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Tuesday, August 25th, 2020

“Closet Cases: Queers on What to Wear” reviewed by Jonathan Kemp

 

Sartorial innovation has become something of a trademark, even a cliché or stereotype, of the (in)famous ‘homosexual sensibility’ (think Queer Eye). In Susan Sontag’s 1964 essay, ‘Notes on Camp’, she writes: “A sensibility (as distinct from an idea) is one of the hardest things to talk about.” Better, perhaps, to show rather than tell, then, although this colourful book offers both word and image. 

Queers are perceived, and often perceive ourselves, as style makers, or leaders, or at the very least considerably more concerned with our appearance than most heterosexuals. Perhaps because queers have either been scrutinised by a pathologizing medical gaze or rendered invisible by a denial or erasure from mainstream culture, we’re only too aware of the potency of appearance: you are what you wear. And the queers on display in this stylish coffee-table book of photographic portraits and mini-essays/poems from the impeccably attired subjects involved would seem to prove that Clothes maketh the queer.

From the significance of a flashy tie being worn in a classroom to the sexual semiotics of lesbian body hair, from leather man drag to cowboy boots –  the topics  are as diverse as the queers depicted in the photos wearing the item of clothing or outfit being written about. Every shade of the queer rainbow is here: trans, bi, nonbinary, leatherman, old-school butch – You name it.

These are tender, painful, playful testimonies to the power and importance of clothes for queers. Clothes become statements of nonconformity, of radical gender fucking, of seduction, illusion, and protection against a hostile world. One of the most moving is by Liz Leifer, in which she describes the search for the perfect jacket after their preventative double mastectomy and how the jacket, once found, in turn became the catalyst for the realisation that they were non-binary. Identity – gender, sexuality, class, race or otherwise – is at the heart of these heartfelt tales but never in a reductive or simplistic way.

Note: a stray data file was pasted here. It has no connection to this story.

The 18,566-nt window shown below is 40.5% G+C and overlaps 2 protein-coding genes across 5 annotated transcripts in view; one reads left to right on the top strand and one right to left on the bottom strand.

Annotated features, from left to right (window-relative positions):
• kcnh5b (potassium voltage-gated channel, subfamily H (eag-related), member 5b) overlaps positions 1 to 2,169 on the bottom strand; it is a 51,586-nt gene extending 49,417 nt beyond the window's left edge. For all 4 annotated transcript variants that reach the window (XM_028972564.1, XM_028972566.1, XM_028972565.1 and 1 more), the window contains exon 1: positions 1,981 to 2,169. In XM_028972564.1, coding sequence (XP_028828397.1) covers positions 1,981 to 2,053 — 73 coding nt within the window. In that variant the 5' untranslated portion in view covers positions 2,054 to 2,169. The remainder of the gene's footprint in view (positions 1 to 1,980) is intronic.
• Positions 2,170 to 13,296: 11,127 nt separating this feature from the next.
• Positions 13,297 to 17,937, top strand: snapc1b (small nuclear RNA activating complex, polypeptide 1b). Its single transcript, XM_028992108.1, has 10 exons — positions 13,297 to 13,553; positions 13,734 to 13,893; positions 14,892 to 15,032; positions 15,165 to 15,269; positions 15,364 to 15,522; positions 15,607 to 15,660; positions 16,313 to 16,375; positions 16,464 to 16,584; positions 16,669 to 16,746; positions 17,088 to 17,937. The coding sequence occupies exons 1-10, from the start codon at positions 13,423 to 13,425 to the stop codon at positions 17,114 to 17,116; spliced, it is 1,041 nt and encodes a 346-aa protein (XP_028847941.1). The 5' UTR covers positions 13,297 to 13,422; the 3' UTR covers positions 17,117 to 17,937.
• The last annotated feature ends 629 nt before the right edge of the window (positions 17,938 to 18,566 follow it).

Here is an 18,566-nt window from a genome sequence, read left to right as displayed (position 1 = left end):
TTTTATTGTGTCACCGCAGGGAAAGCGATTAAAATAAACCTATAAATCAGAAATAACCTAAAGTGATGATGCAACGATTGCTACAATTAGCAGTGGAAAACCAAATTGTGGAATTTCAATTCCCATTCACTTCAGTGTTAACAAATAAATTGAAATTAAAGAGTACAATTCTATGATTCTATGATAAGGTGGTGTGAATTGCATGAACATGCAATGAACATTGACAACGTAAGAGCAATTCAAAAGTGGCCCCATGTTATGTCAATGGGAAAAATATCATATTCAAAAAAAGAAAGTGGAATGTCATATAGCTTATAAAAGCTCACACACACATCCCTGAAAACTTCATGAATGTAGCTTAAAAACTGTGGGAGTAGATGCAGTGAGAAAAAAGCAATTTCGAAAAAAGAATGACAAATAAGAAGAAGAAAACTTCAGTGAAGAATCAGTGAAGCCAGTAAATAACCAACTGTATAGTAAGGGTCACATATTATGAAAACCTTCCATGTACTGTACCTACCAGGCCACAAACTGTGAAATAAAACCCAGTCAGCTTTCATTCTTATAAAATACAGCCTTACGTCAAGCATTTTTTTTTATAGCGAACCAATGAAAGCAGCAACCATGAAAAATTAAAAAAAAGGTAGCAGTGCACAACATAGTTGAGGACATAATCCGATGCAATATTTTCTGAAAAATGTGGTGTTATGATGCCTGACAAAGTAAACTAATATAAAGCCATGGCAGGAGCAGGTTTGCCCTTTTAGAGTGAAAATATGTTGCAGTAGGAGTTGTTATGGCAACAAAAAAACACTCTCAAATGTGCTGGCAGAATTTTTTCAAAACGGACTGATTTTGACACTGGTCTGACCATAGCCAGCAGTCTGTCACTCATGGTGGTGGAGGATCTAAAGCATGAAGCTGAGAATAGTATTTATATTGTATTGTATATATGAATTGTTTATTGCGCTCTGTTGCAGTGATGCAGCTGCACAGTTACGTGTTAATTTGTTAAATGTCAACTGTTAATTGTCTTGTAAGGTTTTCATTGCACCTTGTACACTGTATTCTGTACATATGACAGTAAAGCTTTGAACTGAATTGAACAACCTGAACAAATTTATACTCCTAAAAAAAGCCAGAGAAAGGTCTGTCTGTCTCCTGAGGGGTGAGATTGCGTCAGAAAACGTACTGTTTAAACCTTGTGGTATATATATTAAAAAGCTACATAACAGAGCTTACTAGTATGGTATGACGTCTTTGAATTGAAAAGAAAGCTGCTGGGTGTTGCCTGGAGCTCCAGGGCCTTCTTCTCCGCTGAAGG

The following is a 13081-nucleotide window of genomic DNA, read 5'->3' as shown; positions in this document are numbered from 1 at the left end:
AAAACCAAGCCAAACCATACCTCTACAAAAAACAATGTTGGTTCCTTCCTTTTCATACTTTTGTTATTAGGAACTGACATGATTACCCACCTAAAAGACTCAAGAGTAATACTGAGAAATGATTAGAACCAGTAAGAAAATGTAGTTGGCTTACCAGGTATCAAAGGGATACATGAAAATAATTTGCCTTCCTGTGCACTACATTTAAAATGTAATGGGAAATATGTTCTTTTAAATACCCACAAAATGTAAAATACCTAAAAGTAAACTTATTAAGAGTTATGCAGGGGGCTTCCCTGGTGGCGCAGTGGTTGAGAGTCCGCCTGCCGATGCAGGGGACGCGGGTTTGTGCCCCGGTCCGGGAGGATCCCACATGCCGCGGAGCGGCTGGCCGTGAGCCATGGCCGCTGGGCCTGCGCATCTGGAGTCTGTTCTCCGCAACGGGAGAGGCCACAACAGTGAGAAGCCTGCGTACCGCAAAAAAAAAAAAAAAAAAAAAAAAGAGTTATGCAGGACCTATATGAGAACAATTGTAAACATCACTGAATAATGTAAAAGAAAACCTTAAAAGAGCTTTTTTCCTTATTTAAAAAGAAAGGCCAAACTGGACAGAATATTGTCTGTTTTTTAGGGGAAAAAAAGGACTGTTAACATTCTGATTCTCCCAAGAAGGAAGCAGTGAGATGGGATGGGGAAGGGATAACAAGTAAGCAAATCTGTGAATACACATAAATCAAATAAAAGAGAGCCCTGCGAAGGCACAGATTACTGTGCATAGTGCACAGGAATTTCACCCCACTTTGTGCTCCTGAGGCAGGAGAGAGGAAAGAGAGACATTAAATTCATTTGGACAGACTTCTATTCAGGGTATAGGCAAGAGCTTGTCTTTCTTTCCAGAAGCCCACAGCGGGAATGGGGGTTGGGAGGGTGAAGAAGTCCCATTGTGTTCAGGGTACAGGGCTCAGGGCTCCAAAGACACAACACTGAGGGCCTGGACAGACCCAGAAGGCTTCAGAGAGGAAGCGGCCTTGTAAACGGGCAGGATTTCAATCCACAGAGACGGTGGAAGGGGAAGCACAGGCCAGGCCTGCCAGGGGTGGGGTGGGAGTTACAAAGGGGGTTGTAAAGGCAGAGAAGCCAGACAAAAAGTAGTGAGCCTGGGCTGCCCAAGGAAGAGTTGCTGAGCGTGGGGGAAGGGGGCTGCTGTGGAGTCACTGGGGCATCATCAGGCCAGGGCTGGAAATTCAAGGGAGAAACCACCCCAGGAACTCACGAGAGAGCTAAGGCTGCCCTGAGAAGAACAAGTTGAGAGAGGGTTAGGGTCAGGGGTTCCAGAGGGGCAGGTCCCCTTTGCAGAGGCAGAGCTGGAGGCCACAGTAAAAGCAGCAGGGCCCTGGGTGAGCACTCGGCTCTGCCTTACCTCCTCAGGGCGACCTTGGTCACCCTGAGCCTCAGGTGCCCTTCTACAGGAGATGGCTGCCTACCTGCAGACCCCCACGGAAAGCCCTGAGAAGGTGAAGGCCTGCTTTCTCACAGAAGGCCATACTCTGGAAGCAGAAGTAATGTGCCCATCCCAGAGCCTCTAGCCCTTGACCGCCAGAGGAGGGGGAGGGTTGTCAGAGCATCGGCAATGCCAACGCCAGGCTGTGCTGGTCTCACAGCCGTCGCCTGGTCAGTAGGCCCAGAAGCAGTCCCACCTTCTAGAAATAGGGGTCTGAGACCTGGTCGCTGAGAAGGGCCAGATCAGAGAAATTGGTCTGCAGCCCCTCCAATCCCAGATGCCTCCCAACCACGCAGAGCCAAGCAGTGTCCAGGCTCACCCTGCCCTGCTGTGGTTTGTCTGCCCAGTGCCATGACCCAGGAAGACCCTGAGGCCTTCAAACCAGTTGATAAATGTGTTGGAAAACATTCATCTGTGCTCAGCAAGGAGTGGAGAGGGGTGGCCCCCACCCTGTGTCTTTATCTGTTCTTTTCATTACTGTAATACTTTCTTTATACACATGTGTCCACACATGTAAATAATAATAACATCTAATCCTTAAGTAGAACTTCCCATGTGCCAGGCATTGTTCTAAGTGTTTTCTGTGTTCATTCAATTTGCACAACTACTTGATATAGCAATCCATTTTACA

Fashion becomes crucial in  the expression of or experimentation with the ‘self’ in all its radical complexity and its paradoxical and often contradictory gestures. The selves on proud display here are all hard-won: if our bodies are battlefields then what we wear is sometimes battle dress, a statement of intent rather than a cry for attention, unwanted or otherwise; what one of the contributors, Mindy Dawn Friedman, calls ‘visual activism’.

Through a powerful mix of poetry and prose, these confessional pieces at times take on sociological resonances as the ways in which clothes function as a mode of politics is explored and teased out through personal histories of liberation and loss, struggle and nonconformity, defiance and acceptance. As the blurb on the back cover announces, this is a collection of artifacts that testifies to the power of fashion as an exceedingly queer verb.

Straight = not giving a shit about your appearance/queer = fashion-obsessed/Dandy

 

 

CLOSET CASES: QUEERS ON WHAT WE WEAR
Edited by Megan Volpert

https://www.etaliapress.com/


 

Megan Volpert is author or editor of over a dozen books on popular culture, including two Lambda Literary Award finalists and an American Library Association honoree. She won Georgia Author of the Year for her newest work, Boss Broad (Sibling Rivalry Press, 2019). Volpert has been teaching public high school English in Atlanta for over a decade and was 2014 Teacher of the Year. She writes for PopMatters and has edited anthologies of philosophical essays on the music of Tom Petty and the television series RuPaul’s Drag Race.

 

Review by Jonathan Kemp

Queerguru London Contributing Editor Jonathan Kemp writes fiction and non-fiction and teaches creative writing at Middlesex University. He is the author of two novels – London Triptych (2010), which won the 2011 Authors’ Club Best First Novel Award, and Ghosting (2015) – and the short-story collection Twentysix. (2011, all published by Myriad Editions). Non-fiction works include The Penetrated Male (2012) and Homotopia?: Gay Identity, Sameness and the Politics of Desire (2015, both Punctum Books).

 


Posted by queerguru  at  08:15

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